Foaming of continuously produced pipes is a very delicate process and it takes very little to spoil the foaming process. The balance between correct temperature, air pressure and air humidity is subtle. These parameters are vital to the success of the production, but conditions change all the time. Therefore, we must be able to adapt various parameters. The job can only be done by persons with routine and experience. But once you have the required experience, the hard work results in pipes of prime quality.
Continual production provides finer cells and reduces the heat loss
In general, the insulation in continuously produced pipes has a better lambda value than pipes produced in a traditional manner. The reason is that in a continual process the foam liquids are placed on the foil at the bottom of the pipe, from where it can expand around the pipe and meet at the top of the pipe. This method provides finer foam cells, reducing the heat loss. During traditional production, the foam is thrust several metres into the pipe. To press it to the extreme ends of the pipe, more propellant must be added – propellant reduces the lambda value.
Still, the cells will principally turn spherical when the foam liquid is thrust into the pipe during traditional production. However, during continual production, they turn ovate because the cells will try to grow from the outside. This results in an ovate shape in axial direction to the pipe. Just like we know it from eggs, the short side is slightly weaker than the long side, meaning that we also get a lower compressive strength in radial direction than in axial direction. In practice, this merely means that we cannot install continuously produced pipes at the same depth. Whereas traditionally produced pipes can be installed at a depth of 40m, continuously produced pipes should not be installed at a depth of more than 20m. However, as district heating pipes are usually not installed at a depth of more than a few metres, in practice it has no real impact on safety or lifetime.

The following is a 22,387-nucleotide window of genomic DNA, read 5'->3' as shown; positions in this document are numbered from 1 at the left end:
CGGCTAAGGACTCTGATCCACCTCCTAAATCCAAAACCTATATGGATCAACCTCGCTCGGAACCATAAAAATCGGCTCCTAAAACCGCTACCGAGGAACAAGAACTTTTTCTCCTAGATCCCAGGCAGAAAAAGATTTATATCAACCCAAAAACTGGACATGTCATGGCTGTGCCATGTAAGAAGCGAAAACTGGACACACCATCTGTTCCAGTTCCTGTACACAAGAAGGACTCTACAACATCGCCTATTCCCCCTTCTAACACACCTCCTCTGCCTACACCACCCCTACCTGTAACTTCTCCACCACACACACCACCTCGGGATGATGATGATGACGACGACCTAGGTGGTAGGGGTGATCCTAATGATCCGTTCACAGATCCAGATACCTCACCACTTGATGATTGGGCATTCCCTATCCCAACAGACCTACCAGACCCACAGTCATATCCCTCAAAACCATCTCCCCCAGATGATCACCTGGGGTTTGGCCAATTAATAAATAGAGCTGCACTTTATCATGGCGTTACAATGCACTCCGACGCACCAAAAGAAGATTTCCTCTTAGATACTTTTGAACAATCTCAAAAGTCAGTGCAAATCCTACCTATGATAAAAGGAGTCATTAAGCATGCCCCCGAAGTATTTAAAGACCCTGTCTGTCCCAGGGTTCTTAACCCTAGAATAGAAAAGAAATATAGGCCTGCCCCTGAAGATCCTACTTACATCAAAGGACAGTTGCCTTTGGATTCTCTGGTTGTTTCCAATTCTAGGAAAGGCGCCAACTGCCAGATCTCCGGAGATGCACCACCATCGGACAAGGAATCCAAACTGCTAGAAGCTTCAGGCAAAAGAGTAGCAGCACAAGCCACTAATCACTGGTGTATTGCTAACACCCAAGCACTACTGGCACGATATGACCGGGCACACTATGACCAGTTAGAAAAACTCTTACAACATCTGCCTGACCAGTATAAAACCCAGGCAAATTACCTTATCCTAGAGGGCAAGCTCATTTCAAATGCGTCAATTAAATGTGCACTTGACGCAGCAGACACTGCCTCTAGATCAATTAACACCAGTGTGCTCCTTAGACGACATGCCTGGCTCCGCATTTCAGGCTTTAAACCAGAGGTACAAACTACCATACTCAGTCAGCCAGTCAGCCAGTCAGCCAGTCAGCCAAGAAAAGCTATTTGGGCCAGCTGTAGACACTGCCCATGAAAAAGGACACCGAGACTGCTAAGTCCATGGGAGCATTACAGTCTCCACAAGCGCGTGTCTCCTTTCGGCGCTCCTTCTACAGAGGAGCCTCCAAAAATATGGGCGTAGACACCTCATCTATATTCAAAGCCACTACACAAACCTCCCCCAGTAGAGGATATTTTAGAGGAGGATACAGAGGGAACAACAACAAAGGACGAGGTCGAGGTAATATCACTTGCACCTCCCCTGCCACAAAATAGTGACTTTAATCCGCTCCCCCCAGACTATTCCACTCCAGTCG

The heat loss stays low at all times, thanks to the diffusion barrier
In addition to the improved lambda value achieved in the continual production process, the integrated diffusion barrier also plays a central role when it comes to achieving a lower heat loss – because the diffusion barrier prevents CO2 and cyclopentane from diffusing through the jacket pipe. This way, we can ensure that the good insulating gases remain in the foam, and gases from the outside with poor insulating properties, remain on the outside. This helps ensuring an insulation material with a constantly low lambda value.
For the axial process used in our continual production, we use the diffusion barrier to keep the foam liquid in place during production. It is not that easy to apply a diffusion barrier in a pipe produced in the traditional way, because here, you need to produce the jacket pipe with the diffusion barrier. In general, we do not do this at isoplus, because it would mean mixing various materials, resulting in us being unable to reuse waste materials.